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Clarify house buyers' fees

 03/12/1999  NST Editorial Voice

Problems aplenty await the prospective buyers in search of a house. They crop up and get into headaches and heartaches of various kinds. Initially, he has to negotiate through the maze of basic issues such as affordability and the locality of the dwelling that is within his means. These determinants restrict his options. Even when he has found the house he can afford to buy and in a location from which he can commute to work, he has to entangle the web of legal fees he should actually pay to obtain the documents of ownership.

House buyers, unless they are conversant with the rules governing conveyancing, do not really know their rights. This innocence is invariably exploited, resulting in so many instances where the purchaser pays lawyer's fees, some or much of which he is not legally obliged to pay. Most pay up; The most recent caught the attention of the Bar Council which through its Conveyancing Practice chairman declared on Wednesday that solicitors acting on behalf of developers are not allowed to charge property buyers for the issue of Sale and Purchase agreements.

The complaint was simple. The buyer was asked to pay RM150 by the developer's solicitors for "printing and photostating" costs of preparing the Sale and Purchase document. The council responded by warning solicitors that it was unlawful to charge separate fees for preparing the agreement, over and above he scale of fees they were entitled to. The Bar's advice has been swift and would be welcomed by not only the complainant but also by al house buyers. But we access the council has only addressed a specific complaint, not the larger issue of the legal fee obligations of the house buyer.

We, as well as some buyers, know that in the sale and purchase of houses, the developer is legally bound to absorb the solicitor's fees and all other costs in preparing and executing the S & P agreement. The purchaser, to protect his rights, has only to pay fees of his lawyer. Why then is the Bar Council's silent about many advertisement placed by developer that enticed buyers with the lure legal fees are "waived" or "free" legal services? Surely such inducements are tantamount to no more then pulling wool over prospective buyers' eyes.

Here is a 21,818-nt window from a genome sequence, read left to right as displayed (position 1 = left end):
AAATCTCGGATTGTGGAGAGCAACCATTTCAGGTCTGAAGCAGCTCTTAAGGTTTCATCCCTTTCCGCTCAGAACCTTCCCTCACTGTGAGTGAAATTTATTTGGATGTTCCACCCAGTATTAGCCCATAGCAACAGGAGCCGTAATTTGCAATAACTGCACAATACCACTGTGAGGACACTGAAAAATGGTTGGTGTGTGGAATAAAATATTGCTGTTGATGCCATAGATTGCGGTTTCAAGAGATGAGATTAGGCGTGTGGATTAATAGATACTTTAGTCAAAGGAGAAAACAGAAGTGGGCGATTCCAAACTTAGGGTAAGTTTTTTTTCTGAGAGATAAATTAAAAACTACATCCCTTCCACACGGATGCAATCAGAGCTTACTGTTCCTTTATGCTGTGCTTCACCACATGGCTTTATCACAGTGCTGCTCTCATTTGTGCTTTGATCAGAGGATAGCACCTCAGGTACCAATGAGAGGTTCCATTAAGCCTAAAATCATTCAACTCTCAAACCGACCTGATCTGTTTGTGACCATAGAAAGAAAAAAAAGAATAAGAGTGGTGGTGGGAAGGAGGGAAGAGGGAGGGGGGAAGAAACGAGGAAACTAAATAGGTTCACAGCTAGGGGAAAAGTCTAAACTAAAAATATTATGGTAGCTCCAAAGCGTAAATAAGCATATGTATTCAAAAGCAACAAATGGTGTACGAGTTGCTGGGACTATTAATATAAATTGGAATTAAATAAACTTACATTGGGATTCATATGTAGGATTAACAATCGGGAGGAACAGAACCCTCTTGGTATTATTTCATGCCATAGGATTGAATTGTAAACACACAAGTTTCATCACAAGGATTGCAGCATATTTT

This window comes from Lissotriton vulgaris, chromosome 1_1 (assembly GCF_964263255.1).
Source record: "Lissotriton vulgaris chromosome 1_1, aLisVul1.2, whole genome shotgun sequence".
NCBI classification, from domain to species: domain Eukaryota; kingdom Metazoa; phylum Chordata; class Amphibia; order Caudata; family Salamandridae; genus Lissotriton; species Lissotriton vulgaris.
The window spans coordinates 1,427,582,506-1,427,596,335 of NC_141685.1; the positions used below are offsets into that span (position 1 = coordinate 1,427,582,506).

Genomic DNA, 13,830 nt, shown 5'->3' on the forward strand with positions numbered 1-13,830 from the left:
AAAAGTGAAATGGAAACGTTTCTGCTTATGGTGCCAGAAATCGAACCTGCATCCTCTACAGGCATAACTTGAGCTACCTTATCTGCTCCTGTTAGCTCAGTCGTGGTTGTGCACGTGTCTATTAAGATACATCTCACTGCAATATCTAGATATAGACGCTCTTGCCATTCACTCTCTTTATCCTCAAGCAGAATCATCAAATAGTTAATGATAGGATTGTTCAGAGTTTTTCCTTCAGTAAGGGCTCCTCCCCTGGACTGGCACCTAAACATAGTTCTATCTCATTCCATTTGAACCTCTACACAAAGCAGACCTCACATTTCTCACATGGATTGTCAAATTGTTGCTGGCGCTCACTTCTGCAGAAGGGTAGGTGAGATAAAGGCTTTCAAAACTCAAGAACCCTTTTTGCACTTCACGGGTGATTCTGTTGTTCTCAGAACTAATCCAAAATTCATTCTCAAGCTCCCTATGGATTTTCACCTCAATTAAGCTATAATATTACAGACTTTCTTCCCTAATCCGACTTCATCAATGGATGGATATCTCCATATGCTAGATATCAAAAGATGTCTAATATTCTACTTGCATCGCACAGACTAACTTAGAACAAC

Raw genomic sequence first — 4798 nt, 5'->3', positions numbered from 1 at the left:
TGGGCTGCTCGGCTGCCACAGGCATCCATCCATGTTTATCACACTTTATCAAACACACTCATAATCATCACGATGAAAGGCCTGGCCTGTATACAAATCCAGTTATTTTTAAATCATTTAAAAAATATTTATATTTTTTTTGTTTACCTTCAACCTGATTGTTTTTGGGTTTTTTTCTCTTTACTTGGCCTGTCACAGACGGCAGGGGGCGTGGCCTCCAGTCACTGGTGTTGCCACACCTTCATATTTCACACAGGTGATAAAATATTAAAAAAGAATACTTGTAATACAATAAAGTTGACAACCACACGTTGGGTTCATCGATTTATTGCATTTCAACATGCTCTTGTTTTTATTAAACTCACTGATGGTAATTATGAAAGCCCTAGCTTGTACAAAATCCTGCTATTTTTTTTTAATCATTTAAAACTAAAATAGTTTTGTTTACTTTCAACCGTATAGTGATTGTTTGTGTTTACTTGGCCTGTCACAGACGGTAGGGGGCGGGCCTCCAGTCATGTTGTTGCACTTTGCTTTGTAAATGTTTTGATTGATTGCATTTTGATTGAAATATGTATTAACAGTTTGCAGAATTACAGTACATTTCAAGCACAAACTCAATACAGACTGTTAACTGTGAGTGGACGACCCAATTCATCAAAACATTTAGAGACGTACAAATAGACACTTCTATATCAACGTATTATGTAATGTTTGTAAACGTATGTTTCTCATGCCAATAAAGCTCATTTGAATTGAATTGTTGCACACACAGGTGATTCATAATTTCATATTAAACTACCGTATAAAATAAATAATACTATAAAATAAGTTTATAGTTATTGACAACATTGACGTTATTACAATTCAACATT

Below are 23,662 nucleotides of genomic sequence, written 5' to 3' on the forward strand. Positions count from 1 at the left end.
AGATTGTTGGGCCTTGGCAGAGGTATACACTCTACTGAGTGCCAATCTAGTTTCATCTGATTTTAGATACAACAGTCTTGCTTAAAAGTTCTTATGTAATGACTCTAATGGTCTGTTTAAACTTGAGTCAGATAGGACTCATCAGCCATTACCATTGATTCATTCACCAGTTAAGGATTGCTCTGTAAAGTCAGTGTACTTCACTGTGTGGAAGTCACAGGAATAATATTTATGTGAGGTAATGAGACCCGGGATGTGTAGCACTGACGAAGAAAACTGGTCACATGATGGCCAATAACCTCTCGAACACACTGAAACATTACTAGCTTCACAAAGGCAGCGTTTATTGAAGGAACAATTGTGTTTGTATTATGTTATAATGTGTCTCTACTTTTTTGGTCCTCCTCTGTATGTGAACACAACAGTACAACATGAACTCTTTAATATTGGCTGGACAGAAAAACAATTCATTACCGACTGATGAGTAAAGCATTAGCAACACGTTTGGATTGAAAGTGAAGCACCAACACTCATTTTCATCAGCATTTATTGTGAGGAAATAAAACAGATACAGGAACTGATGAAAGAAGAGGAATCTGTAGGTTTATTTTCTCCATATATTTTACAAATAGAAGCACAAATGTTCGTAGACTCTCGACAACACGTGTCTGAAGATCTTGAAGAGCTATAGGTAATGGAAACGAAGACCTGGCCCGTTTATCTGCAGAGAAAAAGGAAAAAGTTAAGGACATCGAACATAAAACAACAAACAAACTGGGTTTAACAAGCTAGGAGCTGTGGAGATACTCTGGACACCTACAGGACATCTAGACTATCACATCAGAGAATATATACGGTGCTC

Surely then the Bar Council, elected by the legal fraternity which is bound by a code of ethics, would be beholden to educate buyers on their legal fees obligations, not to mention their rights in purchasing a house. This is a long existing lacunae in the rules that the govern sale and purchase agreement.

We have a standard S&P document. Perhaps the time has come for appendices to be dovetailed to it. One should spell out the specific fee obligations of the vendor and purchasers. It should explain the cost of the transaction of houses, of which in the market are two. The first,  and most common, involves a developer and the buyer of a unit in a housing project in various stages of planning or development. The second negotiation brings together the vendor of a completed and often lived-in dwelling and a purchaser. The legal obligations as well the cost, involved in the two transactions differ for the vendor and the purchasers. The other appendix should be the scale of fees,  including the cost of various disbursements solicitors could charge. Both would help the buyer to verify the legal fees he should pay.

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